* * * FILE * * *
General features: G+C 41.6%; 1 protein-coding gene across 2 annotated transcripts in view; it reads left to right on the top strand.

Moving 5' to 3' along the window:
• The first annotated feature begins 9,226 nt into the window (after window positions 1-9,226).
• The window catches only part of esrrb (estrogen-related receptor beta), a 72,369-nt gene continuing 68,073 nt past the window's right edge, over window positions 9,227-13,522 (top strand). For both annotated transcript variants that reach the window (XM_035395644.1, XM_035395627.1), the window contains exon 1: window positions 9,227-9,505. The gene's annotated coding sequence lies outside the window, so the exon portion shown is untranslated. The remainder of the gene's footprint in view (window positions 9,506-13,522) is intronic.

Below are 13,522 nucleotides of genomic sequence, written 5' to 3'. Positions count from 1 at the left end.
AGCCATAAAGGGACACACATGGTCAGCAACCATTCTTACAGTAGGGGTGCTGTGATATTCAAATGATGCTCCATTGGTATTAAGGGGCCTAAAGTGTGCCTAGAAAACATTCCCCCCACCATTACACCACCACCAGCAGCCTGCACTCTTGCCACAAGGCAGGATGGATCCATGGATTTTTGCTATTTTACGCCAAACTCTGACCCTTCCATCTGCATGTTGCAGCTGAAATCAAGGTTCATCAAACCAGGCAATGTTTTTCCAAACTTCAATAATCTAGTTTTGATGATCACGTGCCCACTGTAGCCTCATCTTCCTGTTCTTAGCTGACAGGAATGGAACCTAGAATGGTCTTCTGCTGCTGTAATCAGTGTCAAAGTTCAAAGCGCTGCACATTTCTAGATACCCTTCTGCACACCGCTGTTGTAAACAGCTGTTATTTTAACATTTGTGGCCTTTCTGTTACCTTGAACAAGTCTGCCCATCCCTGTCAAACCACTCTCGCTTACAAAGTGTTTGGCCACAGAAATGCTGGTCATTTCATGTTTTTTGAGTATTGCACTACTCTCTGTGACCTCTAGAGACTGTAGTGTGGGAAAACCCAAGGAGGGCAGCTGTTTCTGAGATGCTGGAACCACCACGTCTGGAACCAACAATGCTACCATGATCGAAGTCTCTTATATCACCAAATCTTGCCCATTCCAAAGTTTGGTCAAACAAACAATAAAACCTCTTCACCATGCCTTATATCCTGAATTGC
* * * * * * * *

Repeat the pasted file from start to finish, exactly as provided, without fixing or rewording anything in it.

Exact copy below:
General features: G+C 41.6%; 1 protein-coding gene across 2 annotated transcripts in view; it reads left to right on the top strand.

Moving 5' to 3' along the window:
• The first annotated feature begins 9,226 nt into the window (after window positions 1-9,226).
• The window catches only part of esrrb (estrogen-related receptor beta), a 72,369-nt gene continuing 68,073 nt past the window's right edge, over window positions 9,227-13,522 (top strand). For both annotated transcript variants that reach the window (XM_035395644.1, XM_035395627.1), the window contains exon 1: window positions 9,227-9,505. The gene's annotated coding sequence lies outside the window, so the exon portion shown is untranslated. The remainder of the gene's footprint in view (window positions 9,506-13,522) is intronic.

Below are 13,522 nucleotides of genomic sequence, written 5' to 3'. Positions count from 1 at the left end.
AGCCATAAAGGGACACACATGGTCAGCAACCATTCTTACAGTAGGGGTGCTGTGATATTCAAATGATGCTCCATTGGTATTAAGGGGCCTAAAGTGTGCCTAGAAAACATTCCCCCCACCATTACACCACCACCAGCAGCCTGCACTCTTGCCACAAGGCAGGATGGATCCATGGATTTTTGCTATTTTACGCCAAACTCTGACCCTTCCATCTGCATGTTGCAGCTGAAATCAAGGTTCATCAAACCAGGCAATGTTTTTCCAAACTTCAATAATCTAGTTTTGATGATCACGTGCCCACTGTAGCCTCATCTTCCTGTTCTTAGCTGACAGGAATGGAACCTAGAATGGTCTTCTGCTGCTGTAATCAGTGTCAAAGTTCAAAGCGCTGCACATTTCTAGATACCCTTCTGCACACCGCTGTTGTAAACAGCTGTTATTTTAACATTTGTGGCCTTTCTGTTACCTTGAACAAGTCTGCCCATCCCTGTCAAACCACTCTCGCTTACAAAGTGTTTGGCCACAGAAATGCTGGTCATTTCATGTTTTTTGAGTATTGCACTACTCTCTGTGACCTCTAGAGACTGTAGTGTGGGAAAACCCAAGGAGGGCAGCTGTTTCTGAGATGCTGGAACCACCACGTCTGGAACCAACAATGCTACCATGATCGAAGTCTCTTATATCACCAAATCTTGCCCATTCCAAAGTTTGGTCAAACAAACAATAAAACCTCTTCACCATGCCTTATATCCTGAATTGC